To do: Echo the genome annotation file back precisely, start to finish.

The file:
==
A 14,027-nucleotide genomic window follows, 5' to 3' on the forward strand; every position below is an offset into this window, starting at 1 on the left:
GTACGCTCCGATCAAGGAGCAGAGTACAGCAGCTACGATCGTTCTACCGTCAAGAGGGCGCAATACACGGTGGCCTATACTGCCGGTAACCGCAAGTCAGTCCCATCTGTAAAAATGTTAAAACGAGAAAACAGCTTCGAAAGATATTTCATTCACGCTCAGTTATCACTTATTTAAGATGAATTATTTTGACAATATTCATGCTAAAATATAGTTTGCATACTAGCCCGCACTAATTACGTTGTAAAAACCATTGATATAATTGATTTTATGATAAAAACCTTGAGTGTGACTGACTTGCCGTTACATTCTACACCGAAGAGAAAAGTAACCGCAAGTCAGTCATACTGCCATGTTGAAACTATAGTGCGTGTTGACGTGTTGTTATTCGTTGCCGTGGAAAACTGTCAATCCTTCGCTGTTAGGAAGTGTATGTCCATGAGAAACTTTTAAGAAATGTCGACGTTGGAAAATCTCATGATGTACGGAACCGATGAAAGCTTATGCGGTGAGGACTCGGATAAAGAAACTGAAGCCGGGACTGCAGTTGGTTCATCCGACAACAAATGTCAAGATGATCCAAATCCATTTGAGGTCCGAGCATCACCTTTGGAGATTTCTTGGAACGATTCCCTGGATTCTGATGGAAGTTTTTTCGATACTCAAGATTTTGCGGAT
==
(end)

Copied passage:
A 14,027-nucleotide genomic window follows, 5' to 3' on the forward strand; every position below is an offset into this window, starting at 1 on the left:
GTACGCTCCGATCAAGGAGCAGAGTACAGCAGCTACGATCGTTCTACCGTCAAGAGGGCGCAATACACGGTGGCCTATACTGCCGGTAACCGCAAGTCAGTCCCATCTGTAAAAATGTTAAAACGAGAAAACAGCTTCGAAAGATATTTCATTCACGCTCAGTTATCACTTATTTAAGATGAATTATTTTGACAATATTCATGCTAAAATATAGTTTGCATACTAGCCCGCACTAATTACGTTGTAAAAACCATTGATATAATTGATTTTATGATAAAAACCTTGAGTGTGACTGACTTGCCGTTACATTCTACACCGAAGAGAAAAGTAACCGCAAGTCAGTCATACTGCCATGTTGAAACTATAGTGCGTGTTGACGTGTTGTTATTCGTTGCCGTGGAAAACTGTCAATCCTTCGCTGTTAGGAAGTGTATGTCCATGAGAAACTTTTAAGAAATGTCGACGTTGGAAAATCTCATGATGTACGGAACCGATGAAAGCTTATGCGGTGAGGACTCGGATAAAGAAACTGAAGCCGGGACTGCAGTTGGTTCATCCGACAACAAATGTCAAGATGATCCAAATCCATTTGAGGTCCGAGCATCACCTTTGGAGATTTCTTGGAACGATTCCCTGGATTCTGATGGAAGTTTTTTCGATACTCAAGATTTTGCGGAT